This page is about gathering thoughts about the different roles and states of being that performers and audience can take/have – and the kind of relationship that this creates towards each other.
Viewer / Spectator / Witness / Experiencer / Co-Author / Judge / … (please add to this list of all the roles usually attributed to ‘audience’)
Actor /Performer / Agent / Initiator/ … (please add to this list of roles usually attributed to ‘performers’)
Being present – Is there a role I can take that oscillates freely between all the above and makes the choice of how I am present less binary? (Participant?)
For the first part of the afternoon, I was a viewer. It was such a relief to be there and just to hear. I was not PERFORMING. I was as attentive as a performer, watching for things, surprise and mystery.
There’s a difference between performing as a verb (doing it) and performance as a noun (something that happens): Someone can watch me as a performance even if I am not performing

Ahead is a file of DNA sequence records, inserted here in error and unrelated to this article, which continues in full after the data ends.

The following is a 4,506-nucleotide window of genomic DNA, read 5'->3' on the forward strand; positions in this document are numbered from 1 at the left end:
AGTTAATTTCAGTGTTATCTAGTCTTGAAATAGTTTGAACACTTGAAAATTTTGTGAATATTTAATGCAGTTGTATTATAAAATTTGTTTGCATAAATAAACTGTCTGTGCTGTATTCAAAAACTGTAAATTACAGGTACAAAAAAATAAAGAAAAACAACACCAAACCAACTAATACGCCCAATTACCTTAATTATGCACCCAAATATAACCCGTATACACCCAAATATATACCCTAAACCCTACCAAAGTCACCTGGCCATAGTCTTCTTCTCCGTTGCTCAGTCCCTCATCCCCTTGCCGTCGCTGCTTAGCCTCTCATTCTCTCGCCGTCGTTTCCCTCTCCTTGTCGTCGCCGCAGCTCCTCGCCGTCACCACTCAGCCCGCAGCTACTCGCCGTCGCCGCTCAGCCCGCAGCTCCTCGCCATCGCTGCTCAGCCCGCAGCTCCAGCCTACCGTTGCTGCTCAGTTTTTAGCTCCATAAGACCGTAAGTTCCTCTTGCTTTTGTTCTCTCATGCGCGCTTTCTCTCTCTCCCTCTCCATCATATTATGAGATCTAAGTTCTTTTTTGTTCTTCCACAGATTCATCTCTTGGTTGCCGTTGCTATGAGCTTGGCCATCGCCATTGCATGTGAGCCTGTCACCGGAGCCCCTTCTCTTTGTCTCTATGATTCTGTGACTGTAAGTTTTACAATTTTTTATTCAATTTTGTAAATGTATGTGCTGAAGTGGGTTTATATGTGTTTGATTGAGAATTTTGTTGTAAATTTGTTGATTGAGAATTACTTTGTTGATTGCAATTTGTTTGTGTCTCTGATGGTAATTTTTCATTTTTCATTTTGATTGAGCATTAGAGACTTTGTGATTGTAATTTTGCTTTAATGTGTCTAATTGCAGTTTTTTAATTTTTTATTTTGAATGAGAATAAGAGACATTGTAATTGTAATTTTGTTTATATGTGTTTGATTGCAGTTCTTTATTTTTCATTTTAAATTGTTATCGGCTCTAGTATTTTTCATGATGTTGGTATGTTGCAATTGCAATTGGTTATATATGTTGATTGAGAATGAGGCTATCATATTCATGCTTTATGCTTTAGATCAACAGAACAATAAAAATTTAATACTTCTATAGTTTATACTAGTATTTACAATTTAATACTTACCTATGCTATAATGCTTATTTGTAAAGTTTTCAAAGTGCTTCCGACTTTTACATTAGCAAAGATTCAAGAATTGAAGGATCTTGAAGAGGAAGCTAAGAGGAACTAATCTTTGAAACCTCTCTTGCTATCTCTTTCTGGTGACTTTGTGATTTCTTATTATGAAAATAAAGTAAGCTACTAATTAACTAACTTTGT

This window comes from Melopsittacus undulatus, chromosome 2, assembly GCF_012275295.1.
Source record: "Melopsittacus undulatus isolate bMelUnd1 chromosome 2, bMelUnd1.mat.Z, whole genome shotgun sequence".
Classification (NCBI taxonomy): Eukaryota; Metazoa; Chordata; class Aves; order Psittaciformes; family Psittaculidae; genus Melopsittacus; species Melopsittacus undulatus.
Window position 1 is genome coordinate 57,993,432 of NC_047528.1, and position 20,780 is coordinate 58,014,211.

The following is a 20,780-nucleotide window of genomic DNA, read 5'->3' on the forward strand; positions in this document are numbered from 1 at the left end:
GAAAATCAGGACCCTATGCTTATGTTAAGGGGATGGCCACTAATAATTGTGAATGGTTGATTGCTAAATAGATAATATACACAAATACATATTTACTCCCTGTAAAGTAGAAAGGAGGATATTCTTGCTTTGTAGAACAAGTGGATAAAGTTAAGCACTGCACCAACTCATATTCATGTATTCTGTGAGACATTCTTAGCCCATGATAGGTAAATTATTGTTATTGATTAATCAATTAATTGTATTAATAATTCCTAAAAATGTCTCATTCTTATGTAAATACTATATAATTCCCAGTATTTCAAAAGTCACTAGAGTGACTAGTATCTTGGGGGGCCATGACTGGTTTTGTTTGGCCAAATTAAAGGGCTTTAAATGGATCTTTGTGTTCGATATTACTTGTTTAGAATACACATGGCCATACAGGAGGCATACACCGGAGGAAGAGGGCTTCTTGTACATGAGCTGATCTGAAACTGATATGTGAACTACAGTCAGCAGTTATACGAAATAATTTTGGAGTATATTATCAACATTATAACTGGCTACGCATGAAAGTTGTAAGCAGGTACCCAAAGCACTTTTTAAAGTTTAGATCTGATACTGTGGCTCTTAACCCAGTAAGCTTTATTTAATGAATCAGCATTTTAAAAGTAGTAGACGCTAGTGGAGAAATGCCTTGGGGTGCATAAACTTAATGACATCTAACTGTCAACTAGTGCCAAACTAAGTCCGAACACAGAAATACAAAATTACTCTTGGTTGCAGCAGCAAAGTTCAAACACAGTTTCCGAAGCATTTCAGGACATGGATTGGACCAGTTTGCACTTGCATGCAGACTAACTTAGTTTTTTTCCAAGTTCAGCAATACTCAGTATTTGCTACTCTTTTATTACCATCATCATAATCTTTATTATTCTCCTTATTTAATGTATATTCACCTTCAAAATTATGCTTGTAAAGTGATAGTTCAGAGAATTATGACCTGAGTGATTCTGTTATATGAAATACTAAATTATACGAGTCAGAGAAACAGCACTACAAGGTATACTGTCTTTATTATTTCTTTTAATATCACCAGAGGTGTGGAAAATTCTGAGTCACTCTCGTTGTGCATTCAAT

To just be, and be present, moment to moment, in its intrinsic value, and to be witnessed.
What are you doing this for? for an audience, for the collective, for yourself, for your practice, to think better, to feel better, to feel worse? (I am not here to entertain, or am I ?)
If they don’t laugh, am I doing my job?
In performance, I try to be completely OPEN and ATTENTIVE to everything (my internal world, other performers, my surroundings and the relationships between all these things evolving moment by moment, on so many levels).
In principle, that would be a great state for real life as well, but to be honest, in real life I really cherish the possibility to CLOSE MYSELF OFF and just have a partial attention for things, eat food, stroke the cat. (and how lovely, the possibility to be NOT ATTENTIVE AT ALL, just day-dreaming 😀 yeah!)
So, notwithstanding all philosophical and artistic ideas about blurring the borders between reality and performance, there is certainly a big difference for me between the state of being ‘in performance’ and being in ‘real life’.